In anticipation of tomorrow's release with artist Sarah Joncas, The People's Printshop sat down to ask her a few questions about her life and art. Joncas offers absolutely wonderful and thoughtful answers to each, discussing her theories on art, early work, inspiration and much more.
Could you tell us a bit about where you were born and where you are now?
I was born in Hamilton, Ontario and now live in Toronto. I spent half my upbringing in Hamilton and the other half in Niagara Falls, but art school eventually brought me to move to Toronto, where I found a home and my future husband.
What are your first artistic memories?
Drawing dinosaurs and lizards, incessantly. Not sure why kids gravitate to them so hard, but I was convinced I wanted to be a paleontologist because of it. Only took a bit of time to realize my focus was more on the drawing of the dinosaurs and not trying to dig them up... Though, to my Mom's dismay, I did on many occasions go hunting for animals bones and bring them home to put in a display case.
How has your subject matter changed over time, if at all?
In my childhood, I only wanted to draw animals and dinosaurs. I actually disliked human characters and didn't understand why so many cartoons focused on them. When I got into my teens however that changed and I started to gravitate towards female subjects. Maybe because I wanted to express my own feelings and concerns through something relatable? I'm not exactly sure, to be honest. I think a lot of art has to do with intuition and following a feeling that doesn't always have a definite answer. Much of my work is driven that way.
Could you tell us a bit about your release, "Cecaelia," with The People's Printshop?
I painted 'Cecaelia' earlier this year for an ocean themed show called 'It came from Beneath the Sea', which was very ironic to me since I had painted a work with that exact title as a teen. It was an octopus girl emerging from a green background with a fish bowl of water on her head. I decided to take the image of an octopus girl and run with it how'd I'd envision her today. 'Cecaelia', in mythological folklore, is literally an octopus person.
Do your subjects exist in the same world or is each separate from the others?
I've never questioned that to myself before. I suppose they are in the same universe though, but still separate from one another. They live in our world, but at the same time, it's a world that's visually influenced by whatever psychological concern the characters are dealing with.
What's the most difficult part of being an artist?
Confidence and sustainability. You're constantly doubting yourself when it's something so subjective that you're dealing with. Even after creating something you feel proud of, it really only takes a few months for you to look back at it and realize everything wrong with it. I think it's good to let go and move on however. Put the work out there and improve upon things with the next body. The other issue is just finances and keeping yourself afloat that way. Never certain if your career is going to last, but it makes every year that you're still painting that much more rewarding.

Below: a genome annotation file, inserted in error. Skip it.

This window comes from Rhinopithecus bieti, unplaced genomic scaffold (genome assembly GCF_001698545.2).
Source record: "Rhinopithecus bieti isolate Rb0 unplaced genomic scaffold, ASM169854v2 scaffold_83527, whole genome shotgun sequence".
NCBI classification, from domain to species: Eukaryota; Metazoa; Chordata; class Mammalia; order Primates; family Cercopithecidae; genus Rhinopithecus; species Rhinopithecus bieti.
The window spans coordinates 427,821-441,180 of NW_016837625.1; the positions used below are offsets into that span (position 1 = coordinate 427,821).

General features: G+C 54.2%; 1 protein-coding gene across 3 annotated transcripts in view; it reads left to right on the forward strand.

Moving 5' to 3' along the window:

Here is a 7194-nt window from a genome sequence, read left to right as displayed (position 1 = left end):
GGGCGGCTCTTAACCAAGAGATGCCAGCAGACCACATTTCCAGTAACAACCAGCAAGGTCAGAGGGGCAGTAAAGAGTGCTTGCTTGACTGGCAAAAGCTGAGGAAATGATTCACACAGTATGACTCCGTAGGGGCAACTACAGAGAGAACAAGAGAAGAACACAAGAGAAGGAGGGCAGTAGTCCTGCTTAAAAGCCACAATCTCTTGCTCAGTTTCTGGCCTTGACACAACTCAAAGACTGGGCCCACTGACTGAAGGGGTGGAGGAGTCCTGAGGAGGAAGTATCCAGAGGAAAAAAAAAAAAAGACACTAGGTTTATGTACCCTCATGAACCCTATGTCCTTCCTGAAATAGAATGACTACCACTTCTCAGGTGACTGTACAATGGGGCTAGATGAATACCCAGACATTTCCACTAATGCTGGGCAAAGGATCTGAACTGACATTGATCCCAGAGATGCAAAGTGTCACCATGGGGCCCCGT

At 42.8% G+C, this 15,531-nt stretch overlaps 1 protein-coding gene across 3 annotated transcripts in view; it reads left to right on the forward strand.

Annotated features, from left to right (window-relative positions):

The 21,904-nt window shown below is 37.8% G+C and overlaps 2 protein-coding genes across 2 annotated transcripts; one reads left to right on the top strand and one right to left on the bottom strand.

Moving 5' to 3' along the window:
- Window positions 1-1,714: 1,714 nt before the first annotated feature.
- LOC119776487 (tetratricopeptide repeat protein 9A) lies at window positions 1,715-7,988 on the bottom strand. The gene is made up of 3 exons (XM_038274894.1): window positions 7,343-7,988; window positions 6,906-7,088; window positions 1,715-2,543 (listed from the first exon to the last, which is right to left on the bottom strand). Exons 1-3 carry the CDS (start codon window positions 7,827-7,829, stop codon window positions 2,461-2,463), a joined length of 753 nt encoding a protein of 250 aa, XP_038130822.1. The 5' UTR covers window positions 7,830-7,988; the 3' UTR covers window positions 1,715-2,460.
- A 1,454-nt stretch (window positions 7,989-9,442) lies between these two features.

How has social media impacted you and what effect do you think it's having on art in general?
Social media has pretty much been a part of the business for me since I started. It's hard for me to know what it's like promoting yourself without it. It's a great way to feel part of a community too! As a recluse and a person who has no co-workers to interact with on a daily basis, that's very beneficial I think. Nonetheless I have my days where I want little to do with it and find it exhausting and overwhelming (which I'm sure is a normal feeling). We all need a break from the internet from time to time. Overall I think it's good for the art world. I like the idea of people being able share their work worldwide at the click of a button. A world less limited. As an artist, it's inspiring to see so much and not be restricted to only the art available in books.
What's your favorite place to find inspiration?
In music and film. Film scores especially, they've always been so immersive for me! I love listening to them by myself in a quiet location. They carry a narrative, but separated from the visuals of the film, you're free to put in your own imagery. I miss having a forest in my backyard however. Growing up it was always the place I went for inspiration. Toronto is too busy with people for me to get that sense of nature’s isolation.
Why do you think art exists?
It's in our biology and psyche. Us wanting to get something out and having these tools at our disposal to do so. We have a natural inclination towards beauty and making things to express it. And we're not alone either, I suspect. Some animals have been documented to 'create' as well. Puffer fish and bower birds make intricate sculptures and designs. Chimpanzees given pencils and paint brushes make 'art' too. Though nothing representative, the chimps were still seen to get real satisfaction from making them. It's a curious thing.
What can we look forward to next from you?
I'm currently working towards a big two person show at Thinkspace this coming January. Myself and Kelly Vivanco are showing together and I'll have around 15-18 news pieces for the exhibit.